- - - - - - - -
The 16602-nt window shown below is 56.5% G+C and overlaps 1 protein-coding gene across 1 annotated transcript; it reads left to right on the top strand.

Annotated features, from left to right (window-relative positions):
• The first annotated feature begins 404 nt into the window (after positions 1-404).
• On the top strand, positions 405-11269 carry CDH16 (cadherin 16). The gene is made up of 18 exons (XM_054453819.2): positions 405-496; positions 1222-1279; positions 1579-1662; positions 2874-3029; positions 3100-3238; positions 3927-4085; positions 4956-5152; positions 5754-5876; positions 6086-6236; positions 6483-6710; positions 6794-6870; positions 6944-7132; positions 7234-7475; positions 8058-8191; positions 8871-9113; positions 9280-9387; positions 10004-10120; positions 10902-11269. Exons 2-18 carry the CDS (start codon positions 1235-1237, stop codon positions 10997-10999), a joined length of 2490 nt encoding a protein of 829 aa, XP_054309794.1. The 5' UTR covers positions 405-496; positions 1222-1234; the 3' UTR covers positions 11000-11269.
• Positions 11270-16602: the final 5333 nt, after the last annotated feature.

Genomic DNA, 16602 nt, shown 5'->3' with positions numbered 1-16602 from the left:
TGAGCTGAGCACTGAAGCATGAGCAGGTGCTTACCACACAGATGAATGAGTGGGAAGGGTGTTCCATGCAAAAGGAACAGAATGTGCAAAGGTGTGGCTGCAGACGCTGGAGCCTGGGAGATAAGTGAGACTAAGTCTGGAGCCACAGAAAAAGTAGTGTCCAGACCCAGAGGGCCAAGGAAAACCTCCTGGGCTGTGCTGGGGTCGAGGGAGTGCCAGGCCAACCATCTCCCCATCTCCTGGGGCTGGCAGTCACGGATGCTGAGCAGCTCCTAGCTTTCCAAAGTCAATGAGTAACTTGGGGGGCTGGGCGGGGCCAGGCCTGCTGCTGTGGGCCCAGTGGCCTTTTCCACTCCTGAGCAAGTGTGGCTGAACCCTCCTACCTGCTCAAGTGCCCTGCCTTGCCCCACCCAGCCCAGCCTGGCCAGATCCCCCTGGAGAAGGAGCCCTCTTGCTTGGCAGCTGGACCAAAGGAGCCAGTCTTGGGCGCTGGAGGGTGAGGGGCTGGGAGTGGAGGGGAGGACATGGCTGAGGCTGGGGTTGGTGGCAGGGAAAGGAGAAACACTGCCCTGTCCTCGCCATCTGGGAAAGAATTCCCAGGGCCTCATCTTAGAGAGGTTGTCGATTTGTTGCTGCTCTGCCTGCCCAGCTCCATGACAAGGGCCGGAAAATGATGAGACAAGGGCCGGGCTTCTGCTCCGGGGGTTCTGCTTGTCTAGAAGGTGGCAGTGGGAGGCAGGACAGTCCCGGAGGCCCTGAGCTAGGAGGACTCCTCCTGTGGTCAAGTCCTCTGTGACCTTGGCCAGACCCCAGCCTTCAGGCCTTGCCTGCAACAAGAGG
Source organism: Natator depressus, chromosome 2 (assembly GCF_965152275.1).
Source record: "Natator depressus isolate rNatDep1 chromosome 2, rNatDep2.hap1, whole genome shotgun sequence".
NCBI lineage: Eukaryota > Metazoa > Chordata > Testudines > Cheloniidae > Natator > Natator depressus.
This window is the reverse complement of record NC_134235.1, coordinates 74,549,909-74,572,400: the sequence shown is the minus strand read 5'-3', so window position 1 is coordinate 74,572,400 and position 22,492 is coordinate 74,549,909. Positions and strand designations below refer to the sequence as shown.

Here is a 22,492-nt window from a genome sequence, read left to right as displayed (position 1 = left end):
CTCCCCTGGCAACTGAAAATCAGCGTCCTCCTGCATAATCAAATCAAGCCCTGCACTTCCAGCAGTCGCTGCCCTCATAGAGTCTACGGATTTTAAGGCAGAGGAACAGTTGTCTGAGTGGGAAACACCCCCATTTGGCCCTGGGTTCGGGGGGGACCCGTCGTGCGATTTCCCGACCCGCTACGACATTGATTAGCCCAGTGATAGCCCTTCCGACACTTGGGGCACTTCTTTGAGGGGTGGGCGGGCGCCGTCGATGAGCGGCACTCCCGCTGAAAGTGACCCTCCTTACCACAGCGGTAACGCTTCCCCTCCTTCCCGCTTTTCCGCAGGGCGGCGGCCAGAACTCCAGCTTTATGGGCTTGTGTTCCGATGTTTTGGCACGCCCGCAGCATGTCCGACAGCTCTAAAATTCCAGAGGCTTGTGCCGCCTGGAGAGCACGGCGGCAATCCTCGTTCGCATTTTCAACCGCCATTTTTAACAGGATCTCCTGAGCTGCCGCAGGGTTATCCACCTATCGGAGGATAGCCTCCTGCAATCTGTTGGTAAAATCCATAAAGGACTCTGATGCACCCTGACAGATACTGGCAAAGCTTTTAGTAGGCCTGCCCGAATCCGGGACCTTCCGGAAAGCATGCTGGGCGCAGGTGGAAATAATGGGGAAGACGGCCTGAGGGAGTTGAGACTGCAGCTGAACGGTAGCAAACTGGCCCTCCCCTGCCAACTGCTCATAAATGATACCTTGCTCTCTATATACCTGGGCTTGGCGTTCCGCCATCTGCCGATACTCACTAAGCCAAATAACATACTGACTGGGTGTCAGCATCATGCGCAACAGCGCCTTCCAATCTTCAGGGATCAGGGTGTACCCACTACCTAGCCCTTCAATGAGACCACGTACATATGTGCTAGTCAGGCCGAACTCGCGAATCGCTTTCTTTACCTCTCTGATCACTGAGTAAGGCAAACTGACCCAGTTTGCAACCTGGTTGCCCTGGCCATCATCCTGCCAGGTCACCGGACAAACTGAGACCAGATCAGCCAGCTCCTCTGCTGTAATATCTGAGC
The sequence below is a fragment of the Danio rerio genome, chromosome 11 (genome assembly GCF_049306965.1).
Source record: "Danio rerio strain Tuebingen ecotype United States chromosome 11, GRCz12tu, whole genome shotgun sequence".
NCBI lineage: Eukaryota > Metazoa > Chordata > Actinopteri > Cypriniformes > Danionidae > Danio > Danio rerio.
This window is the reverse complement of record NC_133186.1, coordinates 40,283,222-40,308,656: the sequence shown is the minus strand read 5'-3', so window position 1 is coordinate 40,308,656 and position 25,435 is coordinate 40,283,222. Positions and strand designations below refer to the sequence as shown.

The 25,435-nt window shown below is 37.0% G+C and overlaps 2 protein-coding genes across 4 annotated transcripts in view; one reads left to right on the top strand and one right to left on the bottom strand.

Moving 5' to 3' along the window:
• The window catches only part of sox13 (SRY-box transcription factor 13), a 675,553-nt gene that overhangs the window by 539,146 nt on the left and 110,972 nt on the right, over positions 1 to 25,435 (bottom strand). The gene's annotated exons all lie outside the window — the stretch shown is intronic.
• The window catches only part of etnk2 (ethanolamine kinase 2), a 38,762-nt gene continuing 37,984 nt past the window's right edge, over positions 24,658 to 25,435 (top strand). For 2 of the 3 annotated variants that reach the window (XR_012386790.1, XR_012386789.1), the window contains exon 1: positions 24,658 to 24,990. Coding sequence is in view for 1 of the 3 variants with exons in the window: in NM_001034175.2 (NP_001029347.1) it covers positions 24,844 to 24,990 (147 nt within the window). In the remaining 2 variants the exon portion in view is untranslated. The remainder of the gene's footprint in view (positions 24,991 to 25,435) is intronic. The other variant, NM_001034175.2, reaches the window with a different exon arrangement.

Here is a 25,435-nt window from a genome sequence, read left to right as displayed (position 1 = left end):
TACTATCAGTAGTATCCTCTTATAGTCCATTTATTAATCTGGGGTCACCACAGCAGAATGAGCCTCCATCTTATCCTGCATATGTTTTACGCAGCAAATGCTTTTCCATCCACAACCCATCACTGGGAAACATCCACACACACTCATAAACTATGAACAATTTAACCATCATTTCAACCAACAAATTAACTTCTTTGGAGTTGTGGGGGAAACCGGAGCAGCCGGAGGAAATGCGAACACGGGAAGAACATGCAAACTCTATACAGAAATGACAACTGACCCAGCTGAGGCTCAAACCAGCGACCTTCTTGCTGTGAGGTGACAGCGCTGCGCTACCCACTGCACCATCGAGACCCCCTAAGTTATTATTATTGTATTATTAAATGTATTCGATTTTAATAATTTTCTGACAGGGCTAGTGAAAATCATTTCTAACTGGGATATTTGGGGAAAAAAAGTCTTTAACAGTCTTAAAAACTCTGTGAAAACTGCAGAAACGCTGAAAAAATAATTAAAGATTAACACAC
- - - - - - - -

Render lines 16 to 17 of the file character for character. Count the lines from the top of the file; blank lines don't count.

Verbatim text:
NCBI lineage: Eukaryota > Metazoa > Chordata > Actinopteri > Cypriniformes > Danionidae > Danio > Danio rerio.
This window is the reverse complement of record NC_133186.1, coordinates 40,283,222-40,308,656: the sequence shown is the minus strand read 5'-3', so window position 1 is coordinate 40,308,656 and position 25,435 is coordinate 40,283,222. Positions and strand designations below refer to the sequence as shown.